A major trial, managed by University College London, has shown that a drug called Semaglutide injected into people once a week can have a major impact on people trying to lose weight.
In fact some people on the trial lost more than a fifth of their body weight, whilst the average weight loss was 15kg. This has caused many to believe that this drug is a ‘game changer’ in the fight against obesity.
The participants involved in the research -nearly 2,000 people in 129 centres in 16 countries, had a body mass index of 30 or higher. Some were given a weekly injection of Semaglutide, whilst others were given a placebo for 68 weeks.
Those who received Semaglutide saw a greater reduction in weight, the average reduction in body weight was 14.9%, compared to 2.4% in the placebo group.
In addition to the weight loss those who received Semaglutide also saw an improvement in their cardiometabolic risk factors and physical functions from baseline compared to the placebo group. The research was published in the New England Journal of Medicine.
Semaglutide is already a drug used to treat type two diabetes. It works by suppressing appetite levels by acting like the hormone GLP1 that is naturally released in our bodies after we have eaten. So it works by making us feel full. In the trial people were give the drug at higher doses that those who take the drug for diabetes.
Oral Semaglutide is already available in the EU under the brand name Rybelsus for the treatment of type 2 diabetes.
Obesity is a huge cost to the NHS and affects the lives and happiness of millions. If obesity rates could fall then in the UK we would see a decrease in heart disease and diabetes. Obesity has also been linked to Covid 19 infections and deaths where it seems obese people have been more at risk.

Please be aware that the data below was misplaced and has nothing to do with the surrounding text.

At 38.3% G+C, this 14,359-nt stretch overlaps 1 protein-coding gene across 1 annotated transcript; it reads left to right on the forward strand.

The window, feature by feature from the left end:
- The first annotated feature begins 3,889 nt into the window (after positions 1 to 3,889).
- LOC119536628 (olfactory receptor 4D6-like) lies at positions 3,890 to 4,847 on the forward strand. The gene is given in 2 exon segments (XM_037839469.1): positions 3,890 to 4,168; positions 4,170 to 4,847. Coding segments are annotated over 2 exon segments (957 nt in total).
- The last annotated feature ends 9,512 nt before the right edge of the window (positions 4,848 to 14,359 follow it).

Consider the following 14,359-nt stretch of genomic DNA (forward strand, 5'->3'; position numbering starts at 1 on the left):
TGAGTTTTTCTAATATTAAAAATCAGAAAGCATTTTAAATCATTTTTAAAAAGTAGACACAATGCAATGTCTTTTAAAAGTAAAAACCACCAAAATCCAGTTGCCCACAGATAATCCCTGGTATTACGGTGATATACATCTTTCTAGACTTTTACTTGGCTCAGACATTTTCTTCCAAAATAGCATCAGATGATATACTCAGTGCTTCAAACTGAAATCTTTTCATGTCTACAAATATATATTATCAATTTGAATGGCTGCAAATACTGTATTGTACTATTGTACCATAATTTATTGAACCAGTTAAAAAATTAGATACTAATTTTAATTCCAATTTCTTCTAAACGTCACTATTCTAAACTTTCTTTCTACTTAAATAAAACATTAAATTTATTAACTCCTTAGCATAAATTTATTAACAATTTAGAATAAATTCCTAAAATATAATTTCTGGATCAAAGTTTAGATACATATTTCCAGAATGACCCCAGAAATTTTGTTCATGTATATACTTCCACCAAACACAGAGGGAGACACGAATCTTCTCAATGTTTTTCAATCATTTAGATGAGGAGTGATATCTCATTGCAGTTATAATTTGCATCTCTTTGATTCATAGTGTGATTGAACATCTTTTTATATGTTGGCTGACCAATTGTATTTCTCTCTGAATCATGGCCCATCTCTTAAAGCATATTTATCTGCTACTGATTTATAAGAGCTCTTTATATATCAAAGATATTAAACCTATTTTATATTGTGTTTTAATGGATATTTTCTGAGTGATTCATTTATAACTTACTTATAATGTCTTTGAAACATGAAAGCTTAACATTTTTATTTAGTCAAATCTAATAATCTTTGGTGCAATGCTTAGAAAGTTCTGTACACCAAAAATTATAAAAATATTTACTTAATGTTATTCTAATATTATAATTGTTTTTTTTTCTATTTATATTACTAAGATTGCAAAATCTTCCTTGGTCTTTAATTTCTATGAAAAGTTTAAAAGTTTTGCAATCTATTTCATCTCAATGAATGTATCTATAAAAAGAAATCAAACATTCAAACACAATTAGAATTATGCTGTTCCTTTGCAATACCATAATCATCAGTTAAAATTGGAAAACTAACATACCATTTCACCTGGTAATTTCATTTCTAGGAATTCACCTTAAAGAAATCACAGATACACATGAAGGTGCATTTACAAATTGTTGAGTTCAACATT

For a long time now, scientists have struggled with how to help people lose weight. There are currently 5 anti-obesity drugs used worldwide but their effect is limited due to the side effects. The most well known is phentermine which brings about a 7.5% weight loss but can only be taken for a short time. Research however shows that when patients stop the drug the weight can come back on.
Aside from drugs the other way obesity has been treated is bariatric surgery. This can involve a number of different procedures including gastric bypass, gastric band and a gastric sleeve or a gastric balloon. This usually helps people lose 25-30% of their body weight but concerns around it is that its invasive and permanently alters the digestive system. As a surgical procedure it also doesn’t suit everyone and is expensive.
It is important to note that participants in the study weren’t just given the drug alone. They also received advice on their diet and fitness. Those participants who received a placebo but also advice on diet and fitness lost an average of 2.6 kg so it is clear that the drug did have more effect that diet and fitness. But one of the biggest concerns is that Semaglutide may be too expensive for many. The lower dose used to treat diabetes for example is nearly $1,000 per month so a higher dose required to treat obesity could make it too expensive for wide use.
It is also important to note that some participants have reported that now the trial is over and they are off the drug they are gaining weight again. So the question is, how can the drug change habits in the long term?
A final point to make is that some participants did experience some side effects including nausea, diarrhoea, vomiting and constipation. It is also unknown what the long-term consequences may be of high doses of Semaglutide as the study tool place over 15 months.
Semaglutide is not a drug that is routinely available and is still with the drugs regulator so cannot be easily prescribed. The view long term is that the drug will only be accessible via weight loss clinics and not something anyone can buy off the shelves.
The makers-Novo Nordisk, have filed for US Food and Drug Administration and European Medicines Agency approval.